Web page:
Subrogation: Most Common Mistakes

Subrogation is the necessary evil of recovering as much of our insureds’ claim dollars as possible in order to help hold down insurance premiums and soften the blow a claim event might otherwise have on them. No industry is perfect, and insurance is no exception. Years of subrogation litigation experience has distilled a few of the most common mistakes that we see clients continuing to make when it comes to recognizing and acting on subrogation potential. The following are some of the most common mistakes we repeatedly see within our industry at Woodall Batchelor PLLC.

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Waiting too long to involve subrogation counsel

The dollars lost because claims with subrogation potential are referred to subrogation counsel mere weeks, days, or even hours before a statute of limitations or other deadline is about to expire, is almost incalculable. Claims deteriorate with age and we see far too many files entrusted to us at the very last moment which contain literally dozens of identical demand letters—with little or no substance or subrogation “proof” to support them—sent to the third-party carrier every six weeks like clockwork for years, each a carbon copy of the one which preceded it. When the file is submitted to subrogation counsel with very little time left on the clock, there is frequently no opportunity to conduct a thorough investigation. Evidence has disappeared or been destroyed. Deadlines have passed. Lawsuits have been settled. Releases have been signed. Witnesses have vanished or been “reached” by the other side. Money has been lost. It is the number one subrogation-killer we have seen over the years, in terms of the volume of dollars lost and the number of claim files.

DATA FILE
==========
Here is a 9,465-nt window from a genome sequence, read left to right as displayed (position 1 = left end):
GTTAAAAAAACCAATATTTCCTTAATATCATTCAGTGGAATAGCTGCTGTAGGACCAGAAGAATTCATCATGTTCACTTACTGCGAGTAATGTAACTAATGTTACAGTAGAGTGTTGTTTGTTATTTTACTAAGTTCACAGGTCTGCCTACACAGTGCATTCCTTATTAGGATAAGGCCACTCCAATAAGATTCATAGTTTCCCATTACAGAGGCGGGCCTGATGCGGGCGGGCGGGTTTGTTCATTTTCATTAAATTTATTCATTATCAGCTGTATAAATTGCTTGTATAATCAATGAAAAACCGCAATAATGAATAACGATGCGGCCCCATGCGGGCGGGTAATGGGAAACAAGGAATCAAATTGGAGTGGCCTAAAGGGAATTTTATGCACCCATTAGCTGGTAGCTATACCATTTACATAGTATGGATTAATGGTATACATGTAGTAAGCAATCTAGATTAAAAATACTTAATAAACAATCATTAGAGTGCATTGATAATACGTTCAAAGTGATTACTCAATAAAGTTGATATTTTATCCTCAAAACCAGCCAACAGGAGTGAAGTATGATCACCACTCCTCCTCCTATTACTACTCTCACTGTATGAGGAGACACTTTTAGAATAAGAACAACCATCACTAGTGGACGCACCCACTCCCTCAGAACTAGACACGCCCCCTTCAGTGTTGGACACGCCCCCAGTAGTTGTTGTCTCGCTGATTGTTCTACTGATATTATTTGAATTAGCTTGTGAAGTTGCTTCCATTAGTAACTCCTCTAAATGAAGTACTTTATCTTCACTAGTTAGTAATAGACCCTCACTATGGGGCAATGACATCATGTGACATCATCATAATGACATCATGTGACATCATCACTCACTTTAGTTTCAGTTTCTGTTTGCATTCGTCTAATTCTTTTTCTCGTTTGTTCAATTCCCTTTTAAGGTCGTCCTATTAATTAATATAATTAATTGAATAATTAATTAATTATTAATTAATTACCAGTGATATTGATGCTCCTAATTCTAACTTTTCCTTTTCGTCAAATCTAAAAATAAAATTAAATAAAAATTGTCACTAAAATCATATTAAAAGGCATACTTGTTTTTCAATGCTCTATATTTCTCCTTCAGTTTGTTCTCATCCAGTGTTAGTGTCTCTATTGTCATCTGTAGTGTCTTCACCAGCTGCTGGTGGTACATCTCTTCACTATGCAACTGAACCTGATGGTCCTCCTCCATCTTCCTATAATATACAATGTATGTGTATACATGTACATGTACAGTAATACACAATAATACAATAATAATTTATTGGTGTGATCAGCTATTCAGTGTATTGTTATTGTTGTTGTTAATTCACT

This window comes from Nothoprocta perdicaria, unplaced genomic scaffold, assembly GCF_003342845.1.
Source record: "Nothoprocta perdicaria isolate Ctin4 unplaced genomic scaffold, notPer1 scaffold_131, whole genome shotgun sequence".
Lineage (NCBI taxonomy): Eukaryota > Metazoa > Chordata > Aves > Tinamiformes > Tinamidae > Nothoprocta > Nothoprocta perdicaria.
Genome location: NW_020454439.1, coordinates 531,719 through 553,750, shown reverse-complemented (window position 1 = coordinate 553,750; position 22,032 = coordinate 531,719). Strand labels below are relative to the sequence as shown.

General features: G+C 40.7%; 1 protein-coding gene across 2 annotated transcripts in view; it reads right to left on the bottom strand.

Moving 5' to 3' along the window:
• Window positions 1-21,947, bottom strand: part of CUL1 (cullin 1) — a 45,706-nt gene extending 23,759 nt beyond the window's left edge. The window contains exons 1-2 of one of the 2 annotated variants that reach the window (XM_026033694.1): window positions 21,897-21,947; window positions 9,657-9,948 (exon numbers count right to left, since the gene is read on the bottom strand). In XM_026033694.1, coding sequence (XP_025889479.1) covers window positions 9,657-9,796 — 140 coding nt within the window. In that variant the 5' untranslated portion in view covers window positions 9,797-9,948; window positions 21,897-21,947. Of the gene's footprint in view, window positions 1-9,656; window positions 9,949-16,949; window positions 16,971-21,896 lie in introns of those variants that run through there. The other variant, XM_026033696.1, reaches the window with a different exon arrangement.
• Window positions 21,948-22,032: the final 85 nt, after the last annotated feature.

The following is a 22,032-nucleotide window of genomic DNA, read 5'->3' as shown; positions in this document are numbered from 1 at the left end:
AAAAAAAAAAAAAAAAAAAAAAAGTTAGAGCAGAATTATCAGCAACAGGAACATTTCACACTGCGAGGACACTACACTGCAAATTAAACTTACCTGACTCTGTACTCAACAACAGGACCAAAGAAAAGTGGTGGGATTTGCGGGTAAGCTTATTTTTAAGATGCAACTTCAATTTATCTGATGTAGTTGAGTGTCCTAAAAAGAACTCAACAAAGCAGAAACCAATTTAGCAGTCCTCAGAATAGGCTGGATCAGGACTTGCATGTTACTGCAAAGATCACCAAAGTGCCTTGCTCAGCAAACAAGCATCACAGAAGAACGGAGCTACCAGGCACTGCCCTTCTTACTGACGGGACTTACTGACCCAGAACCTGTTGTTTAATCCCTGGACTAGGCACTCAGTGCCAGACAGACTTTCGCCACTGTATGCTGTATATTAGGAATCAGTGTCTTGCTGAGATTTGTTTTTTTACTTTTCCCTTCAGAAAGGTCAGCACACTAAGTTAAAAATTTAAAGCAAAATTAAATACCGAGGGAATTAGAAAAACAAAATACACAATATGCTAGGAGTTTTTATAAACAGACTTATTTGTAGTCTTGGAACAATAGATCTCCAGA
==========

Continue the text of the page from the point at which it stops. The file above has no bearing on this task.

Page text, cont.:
Failure to recognize third-party liability

The biggest obstacle to larger and quicker subrogation recoveries is your lawyers. Lawyers are our own worst enemy. Our industry is, by design, steeped in the mind-set of limiting liability. Even the most experienced claims adjusters see the comparative fault of their insured before they see the liability exposure of the tortfeasor. Claims professionals are often blind to liability. Your greatest strength is also your greatest weakness. As subrogation counsel, our team at Woodall Batchelor PLLC are plaintiffs’ trial lawyers for the insured industry; hired guns that push your subrogation claims to the maximum—the only way to achieve maximum recovery in each file. It is what makes us good at what we do. The best way to overcome an innate inability to recognize third-party tort liability is training. A claims handler doesn’t have to agree with enforcing third-party product strict liability, but they do have to take every reasonable effort to produce a recovery on behalf of their insured employer.

Lack of subrogation investigation

Whether a claim is large or small—the burden is the same. The subrogated carrier has the burden of proving: (1) that the defendant was negligent (or that a product was defective); (2) that this negligence proximately caused the damages which the carrier paid for; and (3) the amount and nature of those damages. If it fails with regard to any one of these elements, there will be no subrogation recovery. Liability carriers are quick to latch on to weaknesses in subrogation files and often deny claims simply because the demand letter doesn’t address these three elements satisfactorily. Like a chain, a subrogation claim is only as strong as its weakest link and that weakest link is almost always created early in the claim, when memories are fresh and evidence is available. The first few days after a loss are critical—the first and often only chance anyone may have to identify, retain, document, investigate, and record valuable information on which a future subrogation lawsuit will depend.

To find out more about large loss subrogation, don’t hesitate to reach out to one of our Insurance law attorneys in The Woodlands at Woodall Batchelor PLLC.

By | 2017-08-22T08:58:27+00:00 August 22nd, 2017|Insurance Law & Subrogation|Comments Off on Subrogation: Most Common Mistakes